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Cell Membrane and Transport of Materials

Cell Membrane and Transport of Materials

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Cell Membrane and Transport of Materials

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  1. Cell Membrane and Transport of Materials

  2. Lesson Aims • To study the structure and function of the plasma membrane • To examine the transport of substances across the membrane by diffusion, active transport, endocytosis, exocytosis, pinocytosis, phagocytosis,

  3. Functions of Cell Membrane • Controls entry/exit of materials including water and soluble molecules • Communicates with other cells e.g. hormones binding with receptors • Important for the connections between cells

  4. Danielli and Davson 1930's-40's • Studied triglyceride lipid bilayers over a water surface. • Lipids arranged themselves with the polar heads facing outward. • Formed droplets (oil in water) and the surface tension was much higher than that of cells • Added proteins, the surface tension was reduced and the membranes flattened out Danielli and Davson’s early model of the cell membrane.

  5. Fluid Mosaic Model

  6. Fluid mosaic model • Membrane is composed of a number of proteins (mosaic) with spaces between them being filled with fluid-like phospholipids • Proteins act as: channel receptors support carriers enzymes antigens • Phospholipids form a bilayer that acts like a barrier between the cell and the environment.

  7. Phospholipid bi-layer Hydrophilic phosphate head Hyrdophobic lipid tail

  8. Phospholipid Structure Phospholipid consists of: • hydrophilic head which points towards the outside environment and the cytoplasm • hydrophobic tail which repels water and point in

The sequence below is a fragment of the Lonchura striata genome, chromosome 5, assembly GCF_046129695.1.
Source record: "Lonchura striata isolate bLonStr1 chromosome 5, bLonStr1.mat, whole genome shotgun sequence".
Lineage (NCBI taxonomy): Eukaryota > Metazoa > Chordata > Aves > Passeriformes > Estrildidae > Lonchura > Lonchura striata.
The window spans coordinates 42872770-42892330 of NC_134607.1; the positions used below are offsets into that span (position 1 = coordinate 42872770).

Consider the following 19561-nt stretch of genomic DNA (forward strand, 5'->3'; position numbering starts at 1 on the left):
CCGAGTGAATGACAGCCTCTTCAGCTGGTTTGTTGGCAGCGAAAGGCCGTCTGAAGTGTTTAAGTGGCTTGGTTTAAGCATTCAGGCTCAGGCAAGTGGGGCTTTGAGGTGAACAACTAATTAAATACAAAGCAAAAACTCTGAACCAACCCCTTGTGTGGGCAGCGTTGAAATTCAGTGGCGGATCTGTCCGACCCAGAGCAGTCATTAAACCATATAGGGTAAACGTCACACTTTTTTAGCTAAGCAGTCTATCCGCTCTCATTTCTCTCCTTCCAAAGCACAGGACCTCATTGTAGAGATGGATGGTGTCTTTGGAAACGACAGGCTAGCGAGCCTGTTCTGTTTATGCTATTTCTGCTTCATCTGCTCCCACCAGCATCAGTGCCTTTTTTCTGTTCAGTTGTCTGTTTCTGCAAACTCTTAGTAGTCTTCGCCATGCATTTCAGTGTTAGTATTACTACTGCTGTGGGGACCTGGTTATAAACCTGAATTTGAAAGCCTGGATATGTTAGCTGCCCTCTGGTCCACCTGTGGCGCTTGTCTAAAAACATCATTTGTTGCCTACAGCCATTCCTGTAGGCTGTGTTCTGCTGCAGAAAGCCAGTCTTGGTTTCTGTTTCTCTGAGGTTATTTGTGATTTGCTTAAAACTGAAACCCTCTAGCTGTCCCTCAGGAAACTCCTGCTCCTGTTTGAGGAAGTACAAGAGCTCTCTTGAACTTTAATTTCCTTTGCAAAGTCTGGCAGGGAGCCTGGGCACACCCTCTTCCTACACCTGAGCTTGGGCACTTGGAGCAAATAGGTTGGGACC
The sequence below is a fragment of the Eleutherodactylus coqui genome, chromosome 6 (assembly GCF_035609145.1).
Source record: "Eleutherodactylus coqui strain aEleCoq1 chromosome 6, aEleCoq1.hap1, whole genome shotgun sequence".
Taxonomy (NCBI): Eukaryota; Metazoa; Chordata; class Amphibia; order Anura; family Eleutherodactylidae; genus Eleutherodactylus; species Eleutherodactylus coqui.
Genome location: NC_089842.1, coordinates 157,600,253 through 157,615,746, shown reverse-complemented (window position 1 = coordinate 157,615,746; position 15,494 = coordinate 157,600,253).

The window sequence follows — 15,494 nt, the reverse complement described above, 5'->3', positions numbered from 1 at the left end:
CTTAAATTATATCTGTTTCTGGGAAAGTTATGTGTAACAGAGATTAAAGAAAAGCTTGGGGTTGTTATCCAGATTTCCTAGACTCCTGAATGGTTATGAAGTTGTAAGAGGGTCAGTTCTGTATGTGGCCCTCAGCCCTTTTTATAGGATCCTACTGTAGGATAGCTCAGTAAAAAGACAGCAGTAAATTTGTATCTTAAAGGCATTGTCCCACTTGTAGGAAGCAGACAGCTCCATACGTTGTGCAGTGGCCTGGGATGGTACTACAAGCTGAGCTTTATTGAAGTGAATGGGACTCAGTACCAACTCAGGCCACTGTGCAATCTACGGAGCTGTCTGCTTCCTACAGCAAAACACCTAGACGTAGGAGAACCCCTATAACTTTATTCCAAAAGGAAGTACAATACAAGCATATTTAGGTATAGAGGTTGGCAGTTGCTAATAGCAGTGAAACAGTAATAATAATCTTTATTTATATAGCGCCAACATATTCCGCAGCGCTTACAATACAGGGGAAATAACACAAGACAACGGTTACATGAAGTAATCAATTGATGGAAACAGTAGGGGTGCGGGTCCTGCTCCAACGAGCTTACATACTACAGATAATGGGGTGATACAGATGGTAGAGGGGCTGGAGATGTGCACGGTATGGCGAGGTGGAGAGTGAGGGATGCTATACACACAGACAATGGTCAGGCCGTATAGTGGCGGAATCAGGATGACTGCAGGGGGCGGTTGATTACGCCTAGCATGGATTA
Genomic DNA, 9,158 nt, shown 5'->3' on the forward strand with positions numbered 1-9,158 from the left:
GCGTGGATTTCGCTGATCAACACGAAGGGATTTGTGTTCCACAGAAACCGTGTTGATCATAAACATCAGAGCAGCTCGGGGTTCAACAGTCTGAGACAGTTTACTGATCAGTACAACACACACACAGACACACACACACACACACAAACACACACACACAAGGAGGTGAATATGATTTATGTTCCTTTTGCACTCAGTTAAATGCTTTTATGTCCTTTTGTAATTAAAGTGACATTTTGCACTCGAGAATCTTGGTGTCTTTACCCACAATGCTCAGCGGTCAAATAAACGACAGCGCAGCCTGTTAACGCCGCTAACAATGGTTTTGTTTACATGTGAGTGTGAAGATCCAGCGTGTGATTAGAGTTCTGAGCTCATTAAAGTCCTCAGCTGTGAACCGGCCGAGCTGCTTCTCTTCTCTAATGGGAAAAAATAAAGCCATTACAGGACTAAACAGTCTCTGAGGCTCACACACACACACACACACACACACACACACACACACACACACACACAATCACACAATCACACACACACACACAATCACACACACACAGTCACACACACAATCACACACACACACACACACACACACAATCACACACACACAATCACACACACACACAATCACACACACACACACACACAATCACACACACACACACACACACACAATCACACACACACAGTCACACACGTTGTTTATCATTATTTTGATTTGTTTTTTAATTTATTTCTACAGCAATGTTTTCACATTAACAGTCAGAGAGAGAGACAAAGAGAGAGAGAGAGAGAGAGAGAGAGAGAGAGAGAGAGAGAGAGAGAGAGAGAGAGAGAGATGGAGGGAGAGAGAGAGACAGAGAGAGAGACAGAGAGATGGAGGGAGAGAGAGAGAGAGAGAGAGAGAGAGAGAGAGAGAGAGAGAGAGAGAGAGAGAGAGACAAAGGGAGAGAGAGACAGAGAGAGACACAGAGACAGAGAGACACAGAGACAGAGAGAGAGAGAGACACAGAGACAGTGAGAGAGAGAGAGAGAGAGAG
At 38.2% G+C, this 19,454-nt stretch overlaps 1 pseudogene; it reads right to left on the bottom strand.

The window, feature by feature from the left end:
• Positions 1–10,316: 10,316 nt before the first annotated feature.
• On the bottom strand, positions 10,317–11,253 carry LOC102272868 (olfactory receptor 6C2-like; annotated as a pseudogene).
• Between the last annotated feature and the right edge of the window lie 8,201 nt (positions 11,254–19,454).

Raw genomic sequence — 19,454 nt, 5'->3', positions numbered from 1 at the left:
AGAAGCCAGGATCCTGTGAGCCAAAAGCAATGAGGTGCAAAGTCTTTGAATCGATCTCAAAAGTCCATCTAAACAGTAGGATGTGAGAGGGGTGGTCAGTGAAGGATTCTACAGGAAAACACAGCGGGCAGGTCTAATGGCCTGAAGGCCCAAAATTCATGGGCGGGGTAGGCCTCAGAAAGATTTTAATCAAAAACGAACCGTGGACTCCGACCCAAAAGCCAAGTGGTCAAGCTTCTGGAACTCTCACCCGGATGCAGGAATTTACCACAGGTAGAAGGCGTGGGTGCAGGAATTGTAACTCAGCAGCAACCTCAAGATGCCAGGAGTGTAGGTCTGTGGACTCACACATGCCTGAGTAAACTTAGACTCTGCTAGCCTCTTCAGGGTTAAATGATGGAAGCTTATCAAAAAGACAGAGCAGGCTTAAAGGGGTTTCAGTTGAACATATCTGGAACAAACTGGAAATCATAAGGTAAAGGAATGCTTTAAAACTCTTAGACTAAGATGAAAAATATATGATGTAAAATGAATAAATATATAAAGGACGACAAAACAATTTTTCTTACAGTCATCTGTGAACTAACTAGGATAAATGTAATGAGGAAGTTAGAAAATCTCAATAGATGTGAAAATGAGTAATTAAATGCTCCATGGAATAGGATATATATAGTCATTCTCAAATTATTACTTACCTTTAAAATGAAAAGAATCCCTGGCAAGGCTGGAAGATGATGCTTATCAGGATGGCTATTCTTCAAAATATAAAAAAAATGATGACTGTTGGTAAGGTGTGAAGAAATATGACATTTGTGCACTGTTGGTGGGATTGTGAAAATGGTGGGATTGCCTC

9. Freeze-fracture of Plasma Membrane

  10. Freeze-fracture of Plasma Membrane • This electron micrograph shows the inside of a membrane and bumps, grooves, ridges.  These were later found to be proteins. 

  11. Membrane composition

  12. Passive Transport • molecules move down the concentration gradient • no energy is required • Diffusion - molecules moves from high concentration to low concentration e.g. minerals, oxygen and carbon dioxide • Osmosis - water molecules through a selectively-permeable cell membrane from HWC to LWC Channel-forming proteins

  13. Osmosis in Red Blood Cells HWC inside and LWC outside. Water moves out of cells and cells shrink

  14. Osmosis in Red Blood Cells water concentration inside = water concentration outside. No net gain or loss of water

  15. Osmosis in Red Blood Cells LWC inside and HWC outside. Water moves into cells and cells burst

  16. Active Transport • Molecules move against the concentration gradient • Energy (ATP) required • Proteins act as carrier molecules • Proteins are specific • Rate affected by temperature, respiratory substrate, oxygen concentration

  17. Sodium/potassium pump

  18. Endocytosis • Cells absorb material e.g. proteins from the outside by engulfing it with cell membrane • It is used by all cells of the body because most substances important to them are large polar molecules so cannot pass through the hydrophobic plasma membrane.

  19. Phagocytosis • “Cell-eating” – large solid particles engulfed by cell • e.g. white blood cell eating fungus Candida albicans

  20. Pinocytosis • “Cell-drinking” – liquid-filled vesicles formed • e.g. Amoeba showing pinocytosis

  21. Exocytosis • Cell directs secretory vesicles to the cell membrane • Vesicles contain: soluble proteins to be secreted to the extracellular environment membrane proteins and lipids that are sent to become components of the cell membrane

  22. The Facts You Need To Know • page 3-4 • from “membranes are composed of….” • to “as active transport depends…”